Tooth erosion: demineralization and wearing down of teeth by acids that come primarily from the foods we eat, beverages we drink or our own stomach.
How to prevent dental erosion
- First, visit your dentist to see if you're suffering from enamel erosion.
- Eliminate those factors that are causing the erosion. Cutting way back on citrus juices, sodas, diet sodas, and wine may help. At the very least, use a straw and don't swish or hold acidic drinks in your mouth.
- Stay well hydrated since dehydration can result in decreased saliva production. Dehydration often accompanies vigorous exercise.
- Finish your meal with cheese or milk, which can neutralize acids.
- Rinse your mouth with water after meals to dilute that acids left behind.
- Chew sugar-free gum after meals. This stimulates saliva production which also helps neutralize acids.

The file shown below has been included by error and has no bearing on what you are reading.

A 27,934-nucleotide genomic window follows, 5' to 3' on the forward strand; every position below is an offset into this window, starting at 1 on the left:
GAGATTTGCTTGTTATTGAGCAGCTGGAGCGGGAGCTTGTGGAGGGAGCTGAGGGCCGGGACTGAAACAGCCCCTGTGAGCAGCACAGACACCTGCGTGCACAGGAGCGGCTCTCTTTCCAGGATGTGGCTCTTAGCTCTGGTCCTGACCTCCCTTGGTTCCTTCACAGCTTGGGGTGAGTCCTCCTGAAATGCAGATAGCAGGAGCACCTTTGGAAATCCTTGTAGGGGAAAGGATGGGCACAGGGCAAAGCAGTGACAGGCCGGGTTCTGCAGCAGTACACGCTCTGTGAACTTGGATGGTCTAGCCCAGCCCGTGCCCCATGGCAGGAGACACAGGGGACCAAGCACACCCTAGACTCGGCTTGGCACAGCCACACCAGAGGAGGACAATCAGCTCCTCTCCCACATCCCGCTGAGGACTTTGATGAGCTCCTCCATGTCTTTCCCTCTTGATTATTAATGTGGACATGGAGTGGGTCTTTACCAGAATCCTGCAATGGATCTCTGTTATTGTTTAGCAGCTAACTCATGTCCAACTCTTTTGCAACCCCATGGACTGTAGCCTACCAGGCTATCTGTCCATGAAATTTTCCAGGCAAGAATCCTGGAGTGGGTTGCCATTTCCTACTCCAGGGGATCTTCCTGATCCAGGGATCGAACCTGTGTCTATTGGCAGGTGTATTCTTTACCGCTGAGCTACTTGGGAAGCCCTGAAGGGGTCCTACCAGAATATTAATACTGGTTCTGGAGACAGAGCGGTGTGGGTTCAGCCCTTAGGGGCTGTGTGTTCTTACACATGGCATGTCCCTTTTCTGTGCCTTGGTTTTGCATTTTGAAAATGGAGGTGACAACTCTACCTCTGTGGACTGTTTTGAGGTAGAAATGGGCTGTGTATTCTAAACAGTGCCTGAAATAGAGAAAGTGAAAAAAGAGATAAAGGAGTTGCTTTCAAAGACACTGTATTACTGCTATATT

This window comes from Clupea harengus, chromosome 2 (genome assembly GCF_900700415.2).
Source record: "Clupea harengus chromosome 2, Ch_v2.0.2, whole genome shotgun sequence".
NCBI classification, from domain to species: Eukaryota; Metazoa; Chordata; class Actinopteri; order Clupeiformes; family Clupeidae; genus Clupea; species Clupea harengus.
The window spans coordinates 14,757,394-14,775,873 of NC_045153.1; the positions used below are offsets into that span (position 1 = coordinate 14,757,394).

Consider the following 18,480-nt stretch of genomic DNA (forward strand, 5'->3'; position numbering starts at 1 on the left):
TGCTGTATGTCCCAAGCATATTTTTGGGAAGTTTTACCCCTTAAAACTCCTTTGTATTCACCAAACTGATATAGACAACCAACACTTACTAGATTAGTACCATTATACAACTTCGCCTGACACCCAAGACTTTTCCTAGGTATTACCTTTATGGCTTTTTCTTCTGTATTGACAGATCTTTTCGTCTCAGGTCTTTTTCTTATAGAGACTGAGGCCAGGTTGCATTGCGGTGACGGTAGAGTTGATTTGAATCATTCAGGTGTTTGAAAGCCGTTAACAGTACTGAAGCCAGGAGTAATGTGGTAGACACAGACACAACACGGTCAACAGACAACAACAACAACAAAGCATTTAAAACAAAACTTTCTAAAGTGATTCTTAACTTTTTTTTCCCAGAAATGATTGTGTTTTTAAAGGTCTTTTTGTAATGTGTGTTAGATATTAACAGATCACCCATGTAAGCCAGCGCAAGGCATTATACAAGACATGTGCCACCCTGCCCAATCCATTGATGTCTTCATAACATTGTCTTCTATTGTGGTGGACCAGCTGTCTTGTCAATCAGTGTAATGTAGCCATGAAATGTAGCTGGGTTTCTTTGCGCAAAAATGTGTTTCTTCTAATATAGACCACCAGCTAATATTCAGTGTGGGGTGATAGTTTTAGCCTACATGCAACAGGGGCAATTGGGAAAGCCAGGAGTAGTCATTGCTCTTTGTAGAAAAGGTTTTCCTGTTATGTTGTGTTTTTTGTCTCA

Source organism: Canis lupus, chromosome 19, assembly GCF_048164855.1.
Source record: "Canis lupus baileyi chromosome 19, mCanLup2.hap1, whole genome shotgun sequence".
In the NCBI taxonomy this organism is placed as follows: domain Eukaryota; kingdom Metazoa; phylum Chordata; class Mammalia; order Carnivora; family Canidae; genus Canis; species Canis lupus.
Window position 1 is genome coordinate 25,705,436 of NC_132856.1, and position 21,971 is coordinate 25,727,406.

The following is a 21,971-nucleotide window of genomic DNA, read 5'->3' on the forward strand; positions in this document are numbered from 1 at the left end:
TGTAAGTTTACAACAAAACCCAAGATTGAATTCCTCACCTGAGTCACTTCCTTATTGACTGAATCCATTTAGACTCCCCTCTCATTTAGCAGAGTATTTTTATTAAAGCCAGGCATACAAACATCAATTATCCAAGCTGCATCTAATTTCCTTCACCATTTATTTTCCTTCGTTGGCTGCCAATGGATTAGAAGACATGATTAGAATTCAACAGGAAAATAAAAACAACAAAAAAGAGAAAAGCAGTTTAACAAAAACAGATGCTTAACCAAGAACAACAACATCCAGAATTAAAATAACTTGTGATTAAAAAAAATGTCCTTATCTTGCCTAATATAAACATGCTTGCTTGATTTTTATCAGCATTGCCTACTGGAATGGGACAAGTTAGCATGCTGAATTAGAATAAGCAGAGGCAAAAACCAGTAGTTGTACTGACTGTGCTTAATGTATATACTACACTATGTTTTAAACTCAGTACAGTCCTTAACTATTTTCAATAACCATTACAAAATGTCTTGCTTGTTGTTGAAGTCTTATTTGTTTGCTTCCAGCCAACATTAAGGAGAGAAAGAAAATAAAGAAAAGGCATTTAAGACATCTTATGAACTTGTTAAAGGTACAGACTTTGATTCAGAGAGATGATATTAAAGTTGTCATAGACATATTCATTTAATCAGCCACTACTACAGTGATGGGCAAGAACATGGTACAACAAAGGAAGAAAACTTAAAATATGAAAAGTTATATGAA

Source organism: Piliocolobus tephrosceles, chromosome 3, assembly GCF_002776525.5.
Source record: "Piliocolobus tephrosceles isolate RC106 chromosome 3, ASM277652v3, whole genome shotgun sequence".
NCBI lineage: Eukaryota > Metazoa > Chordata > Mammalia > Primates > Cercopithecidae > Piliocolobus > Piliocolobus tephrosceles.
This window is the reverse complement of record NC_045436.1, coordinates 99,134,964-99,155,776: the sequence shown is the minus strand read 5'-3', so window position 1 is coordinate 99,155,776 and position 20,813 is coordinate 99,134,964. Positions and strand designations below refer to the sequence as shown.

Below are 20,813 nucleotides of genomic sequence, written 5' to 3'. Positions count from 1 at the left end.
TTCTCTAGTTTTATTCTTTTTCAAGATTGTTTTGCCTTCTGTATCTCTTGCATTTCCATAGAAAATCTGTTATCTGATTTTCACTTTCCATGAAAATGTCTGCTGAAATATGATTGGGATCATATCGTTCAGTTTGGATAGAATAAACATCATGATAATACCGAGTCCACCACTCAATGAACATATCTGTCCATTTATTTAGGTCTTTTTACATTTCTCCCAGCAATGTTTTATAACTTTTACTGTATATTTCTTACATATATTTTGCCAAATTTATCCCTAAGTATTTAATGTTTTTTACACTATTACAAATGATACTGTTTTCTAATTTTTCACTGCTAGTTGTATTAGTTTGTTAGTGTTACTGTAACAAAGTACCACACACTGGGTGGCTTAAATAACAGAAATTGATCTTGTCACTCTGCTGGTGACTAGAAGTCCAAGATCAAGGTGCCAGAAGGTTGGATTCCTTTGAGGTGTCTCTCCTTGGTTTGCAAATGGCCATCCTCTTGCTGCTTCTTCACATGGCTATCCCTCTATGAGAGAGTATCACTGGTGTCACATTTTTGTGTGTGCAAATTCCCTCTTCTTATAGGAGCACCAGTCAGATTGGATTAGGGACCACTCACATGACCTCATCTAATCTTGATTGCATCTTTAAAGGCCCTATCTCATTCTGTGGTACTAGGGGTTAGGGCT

- If you suffer from acid reflux, bulimia nervosa, dry mouth, or take prescription medications that decrease saliva flow, these should be addressed with your doctor.
- Protect the teeth after exposure to acid. If you do vomit or ingest highly acidic substance, dental professionals now recommend that you wait at least 60 minutes after exposure to acid before brushing your teeth. During this time, remineralization of the teeth by saliva is allowed to occur. In addition, "remineralizing agents to protect the teeth against further erosive dissolution should be recommended for all individuals susceptible to erosion."
Use a soft bristle toothbrush, don't brush too aggressively, and use fluoride toothpaste but avoid toothpastes that are highly abrasive.
- There are remineralization agents, such as Pronamel mouth rinse, that one can use after exposure to acidic substances. This is advised instead of using a toothbrush.
- Cosmetic dental tooth protectors. If erosion is extensive, a treatment called tooth bonding can help protect the most severely eroded areas. Crowns are fitted prosthetics that go over an affected tooth, strengthening it and protecting it from further damage. Protective porcelain veneers can be put over teeth but they are very costly and most often not covered by dental insurance. Full mouth reconstruction is an expensive, last resort if there is widespread, significant damage to the teeth from erosion.